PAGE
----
Koh Panyee: The Thai Village That Floats

June 16, 2016

A village at sea rises up out of the waters, a gypsy kingdom. Its feet never touch the ground. The day I turned thirty-two I reached it, as an unexpected visitor from a faraway land.

The spirit and the history Panyee’s villagers is inspiring. An inscribed stone at the entrance to the markets tells their story: the people are descendants of an Indonesian seafaring family who sought a place to call home over 200 years ago. At the time, Thailand had laws barring them from purchasing land, so the family found a place to live in peace amongst the karsts of the sea whose waters belong to no one. There they have lived for two centuries and continue to live peacefully, their days filled with sun and rain, soccer and fish, wood and water.

I had always wanted to see the ocean karsts of Thailand, those looming limestone forms and pillars piercing the aqua ocean covered in a layer of persistent green trees that look like moss from afar. On the morning of my birthday, we made our way to Phang Na Bay and haggled to take a colorful longtail boat out. The end of June meant monsoon season with the clouds ready to burst with rain, yet the sun shone down.

We drifted through the arch and I watched the karsts from my imagination emerge all around me.

The bay was spotted with longtails, their bright yellows and pinks, greens and oranges vibrant against the horizon slowly turning grey. And then the rain poured. Droplets dimpled the bay and boats began churning by as they headed back to harbor. A wooden dugout boat with a leak went by at high speed, an elderly couple filling buckets from the floorboards and dumping them out into the bay as their boat began to sink.

We tucked into a natural arch in a karst and spent a few moments watching the silhouettes of other longtails at the far entrance emerge as the rain began to cease. As so often monsoon season rains do, they came fiercely and left quickly. The sun slid from behind the clouds again.

We drifted through the arch and I watched the karsts from my imagination emerge all around me. They were varied shapes and sizes, some with rounded domes, some erect and vertical, jagged and smooth, all carpeted in a fauna that reached its roots down through their veins and drank from the sea.

Of all the temples I would see in Asia, the karsts were somehow even more sacred. We passed by dramatic islands and continued out into the ocean. Just as I thought it may be a figment, I saw a golden dome shimmer up from the horizon line, reminiscent of the rising sun. And then I saw the giant karst it was emerging from, then green roofs and then the stilts and rafts of a village floating there before me, unattached to any land anywhere, an entire community on the water.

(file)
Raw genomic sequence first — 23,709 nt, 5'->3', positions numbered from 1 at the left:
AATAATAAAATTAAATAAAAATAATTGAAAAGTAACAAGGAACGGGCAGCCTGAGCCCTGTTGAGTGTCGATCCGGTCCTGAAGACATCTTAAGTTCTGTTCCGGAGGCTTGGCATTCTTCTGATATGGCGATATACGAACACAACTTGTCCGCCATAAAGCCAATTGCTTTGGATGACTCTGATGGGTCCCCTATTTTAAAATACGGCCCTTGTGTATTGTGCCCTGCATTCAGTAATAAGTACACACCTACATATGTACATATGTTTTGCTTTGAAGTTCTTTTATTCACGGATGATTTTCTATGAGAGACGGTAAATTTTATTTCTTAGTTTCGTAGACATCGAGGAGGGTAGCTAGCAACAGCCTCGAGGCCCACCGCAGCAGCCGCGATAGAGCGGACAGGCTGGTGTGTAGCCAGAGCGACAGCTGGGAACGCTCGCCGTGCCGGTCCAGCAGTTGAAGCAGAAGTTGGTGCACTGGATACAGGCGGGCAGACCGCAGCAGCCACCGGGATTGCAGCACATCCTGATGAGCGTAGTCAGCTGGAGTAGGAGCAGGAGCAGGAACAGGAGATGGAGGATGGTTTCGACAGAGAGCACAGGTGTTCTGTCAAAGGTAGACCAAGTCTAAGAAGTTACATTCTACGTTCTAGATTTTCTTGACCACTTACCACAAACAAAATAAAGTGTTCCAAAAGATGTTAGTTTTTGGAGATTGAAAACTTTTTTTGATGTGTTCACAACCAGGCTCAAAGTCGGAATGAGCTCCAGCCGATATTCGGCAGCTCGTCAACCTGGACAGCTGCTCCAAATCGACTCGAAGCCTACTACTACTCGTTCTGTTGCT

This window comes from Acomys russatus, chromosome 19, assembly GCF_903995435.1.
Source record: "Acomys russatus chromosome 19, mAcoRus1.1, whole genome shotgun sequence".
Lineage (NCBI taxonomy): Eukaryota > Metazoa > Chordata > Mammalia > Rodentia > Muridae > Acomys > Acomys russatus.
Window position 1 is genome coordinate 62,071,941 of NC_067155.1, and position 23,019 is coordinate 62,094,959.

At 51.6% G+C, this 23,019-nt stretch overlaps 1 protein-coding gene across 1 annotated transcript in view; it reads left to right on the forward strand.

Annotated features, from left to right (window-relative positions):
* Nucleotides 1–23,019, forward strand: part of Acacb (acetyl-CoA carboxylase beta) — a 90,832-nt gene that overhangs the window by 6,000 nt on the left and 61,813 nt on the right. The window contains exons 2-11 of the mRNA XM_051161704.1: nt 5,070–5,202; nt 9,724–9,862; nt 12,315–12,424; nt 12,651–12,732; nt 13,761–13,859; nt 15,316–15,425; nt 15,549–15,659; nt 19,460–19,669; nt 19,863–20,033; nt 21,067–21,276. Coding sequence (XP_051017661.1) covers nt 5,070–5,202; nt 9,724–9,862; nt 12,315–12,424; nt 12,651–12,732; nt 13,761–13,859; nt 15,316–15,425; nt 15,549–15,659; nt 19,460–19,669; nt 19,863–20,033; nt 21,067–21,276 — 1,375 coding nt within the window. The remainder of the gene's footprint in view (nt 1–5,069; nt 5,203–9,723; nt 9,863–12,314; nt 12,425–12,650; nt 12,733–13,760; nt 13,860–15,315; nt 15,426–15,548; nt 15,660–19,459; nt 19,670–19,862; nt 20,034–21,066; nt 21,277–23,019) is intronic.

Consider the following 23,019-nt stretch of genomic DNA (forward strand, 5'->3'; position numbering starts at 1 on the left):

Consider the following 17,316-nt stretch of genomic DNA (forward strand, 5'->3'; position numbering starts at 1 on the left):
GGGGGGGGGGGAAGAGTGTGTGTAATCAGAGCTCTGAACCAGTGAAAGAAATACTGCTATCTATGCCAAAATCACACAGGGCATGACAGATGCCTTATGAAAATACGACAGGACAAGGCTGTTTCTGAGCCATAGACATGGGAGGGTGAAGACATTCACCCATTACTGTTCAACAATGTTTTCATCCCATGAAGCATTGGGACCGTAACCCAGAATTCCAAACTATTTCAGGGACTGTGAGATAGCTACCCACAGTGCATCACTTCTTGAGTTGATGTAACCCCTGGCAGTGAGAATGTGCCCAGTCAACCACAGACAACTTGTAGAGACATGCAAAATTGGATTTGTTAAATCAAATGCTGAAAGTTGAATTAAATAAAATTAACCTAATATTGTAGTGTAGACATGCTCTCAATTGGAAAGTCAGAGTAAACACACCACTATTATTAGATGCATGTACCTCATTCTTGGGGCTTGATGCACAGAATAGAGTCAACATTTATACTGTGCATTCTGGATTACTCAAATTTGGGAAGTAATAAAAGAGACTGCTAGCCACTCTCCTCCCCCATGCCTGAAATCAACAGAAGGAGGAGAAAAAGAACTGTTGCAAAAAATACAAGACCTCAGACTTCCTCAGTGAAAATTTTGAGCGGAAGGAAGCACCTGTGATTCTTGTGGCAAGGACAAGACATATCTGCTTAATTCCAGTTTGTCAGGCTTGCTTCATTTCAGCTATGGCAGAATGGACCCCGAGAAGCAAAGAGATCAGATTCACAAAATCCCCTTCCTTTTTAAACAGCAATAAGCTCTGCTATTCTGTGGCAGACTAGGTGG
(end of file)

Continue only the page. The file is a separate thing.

Koh Panyee is not a part of any landmass. It is not a town on stilts that reach into the dirt shores. It is an inhabited island of wood that floats in the middle of the sea resting just below a giant karst cliff. The only part of Panyee that rests on a piece of the karst’s limestone is their temple, the golden dome I had seen rise from the sea.

Perhaps most sentimental to me about Panyee was my experience wandering out through the school yard, and discovering the floating soccer field.

We pulled up alongside a handful of other longtails and debarked onto a steep, slick plankway connected to the floating docks. Down narrow alleyways built upon the docks, there is a marketplace where I purchased a set of hollowcups carved of dark coconut wood. A tiny wooden cafe stands in the center of the maze-like market, and the aroma of fish hovers.

At most of the stalls you can buy fish fresh from the surrounding sea, and fishing is the major livelihood. However I was, and forever will be, in awe of the agricultural techniques of the people. The floating homes outside the marketplace harnessed a hanging form of farming that I have never seen before or since. Rigged up amongst the piles and dangling from the precarious planks of the walkways that connect the homes are intricate hydroponic systems that utilize basic items and remove from the equation the one staple of agriculture missing on Panyee: soil.

Perhaps most sentimental to me about Panyee was my experience wandering out through the school yard, and discovering the floating soccer field. It was something from a dream that I never had, but as soon as I saw it I knew that sometimes life was even more vibrant than any dream. There in the middle of the sea, removed from any land, floating of its own accord backed by a hazy view of karsts with a golden temple rising up from the ocean above it was a field of dreams alive.

This stirs me both because of the ingenuity, as well as because I played competitive soccer for much of my young life. The sport is overlooked in my country, but I love it all the same and I imagined the joy and love of it that I could palpably feel on Panyee connecting me to it. Because the design of the village is based on necessity, I found it most moving that this sport was considered important enough to garner to be included as a solo vessel of joy anchored at sea, built from scrapwood and daydreams.

On Panyee, there is also a floating school with lilac walls. On it is stenciled this phrase: “Although we are far apart we are still under the same sky.”


Koh Panyee: The Thai Village That Floats

About Lindsay Valentin

Lindsay Valentin currently lives her life in Portland and works as a writer as well as in volunteer management. She holds both a BFA and MFA in Writing for Publication and Media, and is dedicated to the written word as well to international travel and altruism. Her travels and work in development have taken her across the nation and globe, and she has written on her journeys across Latin America, Europe, Africa, Asia and the US.

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